The lender temporarily lends the securities held by him to a borrower and charges lending fee for the same from the borrower. The borrower of securities can further sell or buy these securities and is required to return the lended securities after stipulated period of time. The lending fee charged from the borrowers of securities has the character of consideration and this activity is taxable in GST since 01.07.2017.

Apart from above, the activities of the intermediaries facilitating lending and borrowing of securities for commission or fee are also taxable separately.

The supply of lending of securities under the scheme is classifiable under heading 997119 and is leviable to GST@18% under Sl. No. 15(vii) of Notification No. 11/2017- Central Tax (Rate) dated 28.06.2017 as amended from time to time.

For the past period i.e. from 01.07.2017 to 30.09.2019, GST is payable under forward charge by the lender and request may be made by the lender (supplier) to SEBI to disclose the information about borrower for discharging GST under forward charge. The nature of tax payable shall be IGST. However, if the service provider has already paid CGST / SGST / UTGST treating the supply as an intra-state supply, such lenders shall not be required to pay IGST again in lieu of such GST payments already made.

With effect from 1st October, 2019, the borrower of securities shall be liable to discharge GST as per Sl. No 16 of Notification No. 22/2019-Central Tax (Rate) dated 30.09.2019 under reverse charge mechanism (RCM). The nature of GST to be paid shall be IGST under RCM.

  • The Circular states that for the past period i.e. from 01.07.2017 to 30.09.2019, GST is payable under forward charge by the lender and request may be made by the lender (supplier) to SEBI to disclose the information about borrower for discharging GST under forward charge. But how this information would be made available by the SEBI is not clear.
  • It is also stated that the tax payable shall be IGST without having regard to the place of supply provisions. This again is in contravention to Section 12, 13 of IGST Act which specifies POS rules for various services.

9. Clarification on the effective date of explanation inserted in notification No. 11/2017- CTR dated 28.06.2017, Sr. No. 3(vi) [Circular No. 120/39/2019-GST dated 11th October 2019]

As per Clause 3(vi) of CGST Rate Notification 11/2017 dated 28-06-17, Composite supply of works contract as defined in clause (119) of section 2 of the CGST Act, 2017, provided to the Central Government, State Government, Union Territory, a local authority, a Governmental Authority or a Government Entity by way of construction, erection, commissioning, installation, completion, fitting out, repair, maintenance, renovation, or alteration of a civil structure or any other original works meant predominantly for use other than for commerce, industry, or any other business or profession is taxable @ 12%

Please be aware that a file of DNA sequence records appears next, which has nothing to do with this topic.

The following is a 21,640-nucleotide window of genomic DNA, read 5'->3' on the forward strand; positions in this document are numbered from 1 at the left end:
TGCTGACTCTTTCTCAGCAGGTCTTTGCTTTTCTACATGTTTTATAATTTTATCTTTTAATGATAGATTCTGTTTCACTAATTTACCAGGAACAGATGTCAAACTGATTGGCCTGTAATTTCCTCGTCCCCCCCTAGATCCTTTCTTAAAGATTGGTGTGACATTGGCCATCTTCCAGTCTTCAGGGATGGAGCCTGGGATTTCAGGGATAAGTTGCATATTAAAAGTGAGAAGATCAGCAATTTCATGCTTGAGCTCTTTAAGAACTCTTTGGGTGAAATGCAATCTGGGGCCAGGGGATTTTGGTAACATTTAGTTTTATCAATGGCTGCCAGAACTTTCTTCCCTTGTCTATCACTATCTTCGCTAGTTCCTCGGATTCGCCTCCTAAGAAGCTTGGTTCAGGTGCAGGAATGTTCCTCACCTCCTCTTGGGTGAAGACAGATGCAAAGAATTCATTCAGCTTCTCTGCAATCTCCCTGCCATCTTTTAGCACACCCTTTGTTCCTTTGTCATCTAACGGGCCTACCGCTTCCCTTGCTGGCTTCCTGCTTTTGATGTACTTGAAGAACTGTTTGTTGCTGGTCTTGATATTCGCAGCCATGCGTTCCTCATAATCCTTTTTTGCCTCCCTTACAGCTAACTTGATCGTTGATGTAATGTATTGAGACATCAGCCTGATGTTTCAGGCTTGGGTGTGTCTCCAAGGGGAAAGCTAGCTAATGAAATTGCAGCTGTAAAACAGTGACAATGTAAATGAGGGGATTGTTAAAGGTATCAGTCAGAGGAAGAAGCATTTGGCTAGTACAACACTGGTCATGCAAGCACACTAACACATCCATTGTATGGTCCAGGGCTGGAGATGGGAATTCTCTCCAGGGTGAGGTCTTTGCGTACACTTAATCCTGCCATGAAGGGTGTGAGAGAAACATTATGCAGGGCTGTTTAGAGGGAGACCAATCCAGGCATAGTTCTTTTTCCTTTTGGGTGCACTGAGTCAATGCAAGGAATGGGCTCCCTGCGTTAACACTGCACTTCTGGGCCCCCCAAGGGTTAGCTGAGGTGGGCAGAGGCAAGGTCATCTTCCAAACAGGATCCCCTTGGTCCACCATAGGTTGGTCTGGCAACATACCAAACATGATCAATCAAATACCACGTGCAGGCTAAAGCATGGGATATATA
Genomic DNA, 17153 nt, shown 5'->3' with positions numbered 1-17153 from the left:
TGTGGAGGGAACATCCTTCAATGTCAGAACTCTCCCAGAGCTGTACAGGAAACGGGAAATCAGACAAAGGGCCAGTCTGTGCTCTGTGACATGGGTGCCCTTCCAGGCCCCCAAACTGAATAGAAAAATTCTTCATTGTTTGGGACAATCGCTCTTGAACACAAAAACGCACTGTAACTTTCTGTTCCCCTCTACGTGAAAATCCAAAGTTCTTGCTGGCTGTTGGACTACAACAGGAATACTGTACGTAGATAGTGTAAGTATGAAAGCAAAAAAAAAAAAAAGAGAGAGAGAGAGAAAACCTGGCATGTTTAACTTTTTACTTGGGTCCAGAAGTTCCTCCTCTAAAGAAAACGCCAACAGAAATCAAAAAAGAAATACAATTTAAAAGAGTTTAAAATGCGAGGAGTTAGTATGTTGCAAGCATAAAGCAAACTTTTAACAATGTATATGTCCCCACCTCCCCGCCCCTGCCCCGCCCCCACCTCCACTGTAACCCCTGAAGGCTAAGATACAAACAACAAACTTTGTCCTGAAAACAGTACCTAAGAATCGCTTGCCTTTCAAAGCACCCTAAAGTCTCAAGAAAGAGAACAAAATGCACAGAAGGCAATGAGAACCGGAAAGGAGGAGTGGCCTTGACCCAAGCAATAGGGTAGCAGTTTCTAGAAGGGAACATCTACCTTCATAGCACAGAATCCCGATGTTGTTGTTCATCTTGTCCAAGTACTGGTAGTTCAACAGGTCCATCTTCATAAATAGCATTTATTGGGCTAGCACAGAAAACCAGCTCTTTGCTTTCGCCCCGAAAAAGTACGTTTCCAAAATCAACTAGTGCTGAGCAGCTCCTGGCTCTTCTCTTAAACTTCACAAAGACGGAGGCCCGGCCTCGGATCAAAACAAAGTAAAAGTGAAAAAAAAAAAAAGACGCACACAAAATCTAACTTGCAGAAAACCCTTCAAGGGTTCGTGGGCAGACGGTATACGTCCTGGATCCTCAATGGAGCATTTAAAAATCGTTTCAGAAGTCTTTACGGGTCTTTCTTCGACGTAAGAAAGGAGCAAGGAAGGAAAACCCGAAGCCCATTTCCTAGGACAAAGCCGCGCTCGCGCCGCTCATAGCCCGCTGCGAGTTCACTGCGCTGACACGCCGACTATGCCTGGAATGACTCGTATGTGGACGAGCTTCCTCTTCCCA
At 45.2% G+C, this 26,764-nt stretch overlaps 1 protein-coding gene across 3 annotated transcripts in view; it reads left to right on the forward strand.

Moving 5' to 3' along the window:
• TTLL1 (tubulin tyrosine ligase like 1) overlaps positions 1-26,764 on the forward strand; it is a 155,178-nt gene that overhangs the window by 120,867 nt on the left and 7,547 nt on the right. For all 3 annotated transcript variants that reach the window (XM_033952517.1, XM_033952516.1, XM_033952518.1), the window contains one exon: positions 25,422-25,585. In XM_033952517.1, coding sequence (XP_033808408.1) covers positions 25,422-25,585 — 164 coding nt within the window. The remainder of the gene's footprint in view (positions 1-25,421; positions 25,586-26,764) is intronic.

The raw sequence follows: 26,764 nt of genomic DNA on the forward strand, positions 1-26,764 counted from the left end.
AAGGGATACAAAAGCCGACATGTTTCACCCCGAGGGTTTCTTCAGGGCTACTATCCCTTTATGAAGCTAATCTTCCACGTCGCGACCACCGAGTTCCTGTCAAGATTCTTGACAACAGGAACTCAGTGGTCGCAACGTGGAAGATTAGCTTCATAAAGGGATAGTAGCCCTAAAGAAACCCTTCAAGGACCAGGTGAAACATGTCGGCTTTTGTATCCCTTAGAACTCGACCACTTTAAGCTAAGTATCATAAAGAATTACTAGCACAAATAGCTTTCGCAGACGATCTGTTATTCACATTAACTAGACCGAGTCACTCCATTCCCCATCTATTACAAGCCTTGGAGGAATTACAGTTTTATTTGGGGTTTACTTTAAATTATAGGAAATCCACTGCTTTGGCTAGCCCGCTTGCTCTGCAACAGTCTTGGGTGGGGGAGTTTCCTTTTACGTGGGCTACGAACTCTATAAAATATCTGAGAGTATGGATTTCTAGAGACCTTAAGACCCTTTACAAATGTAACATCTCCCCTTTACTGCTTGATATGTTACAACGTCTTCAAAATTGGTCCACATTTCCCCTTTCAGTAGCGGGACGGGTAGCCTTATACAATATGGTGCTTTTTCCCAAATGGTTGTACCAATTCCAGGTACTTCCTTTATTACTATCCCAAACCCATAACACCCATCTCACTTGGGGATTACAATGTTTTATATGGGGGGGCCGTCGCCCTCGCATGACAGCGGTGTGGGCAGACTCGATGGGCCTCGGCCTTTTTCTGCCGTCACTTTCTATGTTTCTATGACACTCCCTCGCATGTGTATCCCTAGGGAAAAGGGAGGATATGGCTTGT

The clarificatory notification 17/2018-CTR dated 26-07-18 was issued u/s 11(3) to clarify that The term ‘business’ shall not include any activity or transaction undertaken by the Central Government, a State Government or any local authority in which they are engaged as public authorities.

As per section 11(3) of CGST Act, the Government may insert an explanation in any notification issued under section 11, for the purpose of clarifying its scope or applicability, at any time within one year of issue of the notification and every such explanation shall have effect as if it had always been the part of the first such notification.

It has now been clarified that clause 3(vi) was inserted in CGST rate notification w.e.f. 21-09-2017 although the clarificatory notification dated 26-07-18 mentions 27-07-2018 as the effective date of applicability.

Comments:

It is not open to the CBIC to issued circular to amend the effective date of applicability of Notification. The legality of this circular can be challenged in the court of law. But, since, the circular is beneficial to the assessee, the assessee is not going to challenge the circular.

10. GST on license fee charged by the States for grant of Liquor licences to vendors [Circular No. 121/40/2019-GST dated 11th October 2019]

The service by way of grant of alcoholic liquor licence, against consideration in the form of licence fee or application fee or by whatever name it is called, by State Government as neither a supply of goods nor a supply.

It is now clarified that this special dispensation applies only to supply of service by way of grant of liquor licenses by the State Governments as an agreement between the Centre and States and has no applicability or precedence value in relation to grant of other licenses and privileges for a fee in other situations, where GST is payable.

Jointly By:

CA. Chitresh Gupta
FCA, B. Com(H), IFRS (Cert.), IDT (Cert.)
Co-Author of book “GST –Law, Analysis & Procedures”
Faculty on Goods & Services Tax by ICAI
CA. Shilpi Gupta
FCA, M.Com, B. Com(H) -SRCC
Co-Author of book “GST –Law, Analysis &
Procedures”
Faculty on Goods & Services Tax by ICAI